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Causes of and Treatments for Your Spinal Fracture

A spinal fracture occurs when one or more vertebrae break. Also called a broken back, a spinal fracture can compromise spine strength and cause nerve damage that spreads to your arms or legs.

Most of the time, traumatic injury causes a spinal fracture. But some fractures may develop more slowly, due to degenerative conditions like osteoporosis. The symptoms of spinal fracture are often impossible to ignore, and can include:

Like all injuries, spinal fractures range in severity. George Kakoulides, MD, and our team have extensive experience diagnosing and treating spine fractures, and we’re here to help you get the care you need.

Possible causes of spinal fracture

Spinal fractures can impact the front of your vertebra, the back, or both. Many spinal fractures are the result of traumatic injuries, like car accidents, severe sports accidents, falling from a significant height, or gunshot wounds.

If you or someone near you has suffered a traumatic injury, call 911. Some severe spinal fractures can result in permanent paralysis and other complications without immediate emergency medical care.

Spinal compression fractures are a type of spinal fracture that isn’t always the result of a traumatic event. These fractures develop when vertebrae aren’t strong enough to support the weight of your upper body as you move. 

Osteoporosis is a common bone disease that makes your bones more brittle over time, and an estimated one in three women and one in five men experience osteoporotic fractures in their lifetime. Having osteoporosis significantly increases your risk of spinal compression fracture.

If you have osteoporosis, movements as simple as bending down or twisting could be enough to cause a compression fracture. Vertebrae can crack and collapse, creating more pressure on other vertebrae and your spinal cord.

Spine fracture treatment options

When you seek treatment for your spinal fracture, Dr. Kakoulides begins with a comprehensive physical exam. He may order X-rays or a CT scan to assess bone damage or MRI imaging to evaluate spinal cord and nerve damage.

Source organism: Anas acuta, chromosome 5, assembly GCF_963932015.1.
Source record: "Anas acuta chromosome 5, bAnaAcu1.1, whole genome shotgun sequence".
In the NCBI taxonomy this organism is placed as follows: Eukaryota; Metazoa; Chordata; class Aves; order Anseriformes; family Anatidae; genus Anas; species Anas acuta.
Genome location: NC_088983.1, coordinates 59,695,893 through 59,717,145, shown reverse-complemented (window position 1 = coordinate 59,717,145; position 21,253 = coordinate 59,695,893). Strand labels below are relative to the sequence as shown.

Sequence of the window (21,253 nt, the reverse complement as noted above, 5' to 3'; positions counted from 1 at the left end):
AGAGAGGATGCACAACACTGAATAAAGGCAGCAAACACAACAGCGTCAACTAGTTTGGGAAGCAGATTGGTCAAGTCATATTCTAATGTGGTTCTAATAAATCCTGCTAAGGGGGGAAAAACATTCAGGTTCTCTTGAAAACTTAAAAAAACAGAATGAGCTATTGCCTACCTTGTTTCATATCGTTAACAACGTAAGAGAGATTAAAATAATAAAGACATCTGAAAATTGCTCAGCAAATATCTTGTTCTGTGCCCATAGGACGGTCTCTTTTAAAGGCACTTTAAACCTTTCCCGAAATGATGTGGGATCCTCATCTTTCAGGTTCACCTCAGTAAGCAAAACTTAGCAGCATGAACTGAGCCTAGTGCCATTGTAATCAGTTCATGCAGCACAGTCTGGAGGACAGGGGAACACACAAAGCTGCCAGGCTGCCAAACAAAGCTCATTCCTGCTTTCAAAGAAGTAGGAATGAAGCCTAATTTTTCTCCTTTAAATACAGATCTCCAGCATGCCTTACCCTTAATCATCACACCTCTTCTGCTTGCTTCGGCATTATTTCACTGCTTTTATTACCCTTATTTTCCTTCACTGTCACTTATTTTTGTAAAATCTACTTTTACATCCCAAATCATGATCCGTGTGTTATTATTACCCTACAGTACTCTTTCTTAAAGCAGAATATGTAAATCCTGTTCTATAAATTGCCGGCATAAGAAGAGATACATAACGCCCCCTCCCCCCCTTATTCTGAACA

Cracked vertebrae and small fractures may not require surgery. Dr. Kakoulides may stabilize your spine with a brace, give you a prescription for pain relievers, and give you instructions to rest at home for several weeks.

More severe fractures might necessitate spinal surgery to prevent permanent disability. Dr. Kakoulides may recommend minimally invasive surgery to stabilize your spine and relieve pressure from nerves and the spinal cord.

Lumbar fusion

Lumbar fusion is a common surgical procedure to treat spinal fractures. In lumbar fusion, Dr. Kakoulides uses a bone graft or bone-like material to fuse two vertebrae together. He may use metal plates or screws to add additional stability.


Another minimally invasive surgery for spinal fracture is vertebroplasty. In vertebroplasty, Dr. Kakoulides uses a fluoroscope to find the fracture. With a hollow needle, he injects cement into the fractured vertebrae to restore stability.


Kyphoplasty is similar to vertebroplasty, but it increases space within your spine before it's stabilized. Dr. Kakoulides places a small balloon into your fractured bone and inflates it before adding the cement mixture.

Physical therapy is appropriate for many people with spinal fractures. Whether you had spine surgery or not, physical therapy helps build strength and restore stability to reduce your risk of complications as your body heals.

If you have a spinal fracture, don’t wait to seek treatment. Call our offices or book your consultation online.

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